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Census numbers show poverty’s increasing hold on Palm Beach County

By:Christine Stapleton and Ana M. Valdes Palm Beach Post Staff Writer - November 15, 2012

It could shock residents and community leaders, Franklin said, given the county’s image nationwide as a place of sparkling beaches, mega-mansions and Worth Avenue splendor.

“That’s great, but at the same time we have a large portion of our communities… that are living well below the poverty line,” Franklin said. “I don’t think people realize it doesn’t take you much to put you in that range.”

Tana Ebbole, chief executive officer of the Children’s Services Council of Palm Beach County, said news that poverty among children was so severe “is devastating.”

“This is especially alarming, because we know that children who grow up in poverty are at higher risk of a host of other issues, including lack of access to quality child care, poor school performance and health complications,” Ebbole added.

The census numbers were released just weeks before the presidential election where the economy is a key issue.

Besides child poverty rates, the census’ American Community Survey indicates that poverty is on the rise in Palm Beach County, with 15.9 percent of county residents of all ages living in poverty in 2011 compared with 14.2 percent in 2010 and 14.4 percent two years ago. Statewide, poverty also increased in 2011 to 17 percent, up from 16.5 percent in 2010 and 14.9 percent two years ago.

An older, less specific 2011 survey issued last week had previously shown the first decrease in poverty across Florida in the last six years, but Census officials said the American Community Survey includes more accurate statistics.

Julie Swindler, executive director of the nonprofit Families First of Palm Beach County, said the new figures accurately portray the struggles Palm Beach County’s poorest residents face every day.

“The need is more acute than ever before,” said Swindler, adding that she’s seen noticeable increases in residents seeking help from the agency’s emergency shelter and homeless prevention programs. Two factors — high cost of living and unemployment rates — make it difficult for county residents to avoid poverty, Swindler added.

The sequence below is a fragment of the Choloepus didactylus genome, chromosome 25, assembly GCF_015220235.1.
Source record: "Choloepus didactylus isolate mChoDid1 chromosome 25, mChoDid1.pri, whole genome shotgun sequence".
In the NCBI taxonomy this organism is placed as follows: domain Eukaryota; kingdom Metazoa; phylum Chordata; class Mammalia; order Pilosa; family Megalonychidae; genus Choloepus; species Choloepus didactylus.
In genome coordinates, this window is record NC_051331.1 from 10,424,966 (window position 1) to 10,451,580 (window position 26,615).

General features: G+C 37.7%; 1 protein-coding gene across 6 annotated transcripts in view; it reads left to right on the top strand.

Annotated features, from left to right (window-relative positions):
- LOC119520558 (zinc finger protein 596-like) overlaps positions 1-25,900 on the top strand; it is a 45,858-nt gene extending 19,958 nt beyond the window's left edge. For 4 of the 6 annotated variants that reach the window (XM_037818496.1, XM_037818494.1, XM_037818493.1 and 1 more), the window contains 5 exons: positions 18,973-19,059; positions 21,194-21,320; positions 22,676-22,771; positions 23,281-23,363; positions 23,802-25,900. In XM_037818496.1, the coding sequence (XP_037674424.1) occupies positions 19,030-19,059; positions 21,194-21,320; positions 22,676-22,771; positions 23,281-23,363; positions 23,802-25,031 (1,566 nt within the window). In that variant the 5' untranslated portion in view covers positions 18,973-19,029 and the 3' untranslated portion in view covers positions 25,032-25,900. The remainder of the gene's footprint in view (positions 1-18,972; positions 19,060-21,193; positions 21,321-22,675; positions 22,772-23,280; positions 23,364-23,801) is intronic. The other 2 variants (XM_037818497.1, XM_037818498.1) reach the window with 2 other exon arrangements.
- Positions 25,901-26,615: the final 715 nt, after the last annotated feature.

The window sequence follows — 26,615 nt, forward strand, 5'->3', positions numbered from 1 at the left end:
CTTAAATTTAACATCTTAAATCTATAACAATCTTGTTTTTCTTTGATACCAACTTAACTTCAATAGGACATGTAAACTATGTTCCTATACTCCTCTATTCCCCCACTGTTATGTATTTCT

“I know some people have moved out of the area because they can’t get jobs here,” she said. “It hasn’t stabilized like other parts of the country at this point.”

Minority communities were the most affected by a struggling economy, according to census figures, with 30.9 percent of the county’s black residents and 22.3 percent of Hispanics living in poverty.

Swindler has seen these statistics reflected at her organization. At Families First, the homeless assistance program serves 154 participants, and 129 of them are African-American.

Franklin, who works daily with struggling African-American communities, said minority communities have historically struggled more during hard times.

“This has been going on for a long time. The numbers have not improved, they have stayed the same or gotten worse,” he said.

Requests for food stamps has also increased countywide, with 9.1 percent of households receiving help to purchase food. That number is up from 7.4 percent in 2010 and 6.1 percent two years ago.

Department of Children and Families spokeswoman Erin Gillespie said food stamp requests have dramatically increased since the recession hit. “Since February 2007, it’s gone up every single month,” she said, adding that although some smaller counties have seen a slight decrease in food stamp recipients, larger counties like Palm Beach have yet to register decreases.

“We haven’t seen a decrease yet but we do see it on the horizon,” Gillespie added.

Despite some disappointing poverty numbers, the number of uninsured in Palm Beach County diminished slightly in 2011, according to census data. About 20.2 percent of county residents did not have health insurance last year, compared with 21 percent in 2010. The number of uninsured residents also decreased across the state and nationwide.

But Connie Berry, co-founder and board chairwoman at the Caridad Center in Boynton Beach, said census numbers are not reflected in the poor and uninsured who visit the health center in Boynton Beach for medical and dental care.

“We have not experienced any reduction in the number of under-served, uninsured children and adults coming to Caridad Center for help,” said Berry, adding that the medical, dental and vision clinics have seen patient increases over the past year.

Franklin, from the Urban League, said he hopes the latest census figures help paint a better picture of the reality of the county’s neediest residents.

“If we can put a frame around it and say, ‘this is what poverty looks like,’” he said, “and let the picture show a rainbow of people who live here, that will show a different face to residents who basically have their head stuck in the sand.”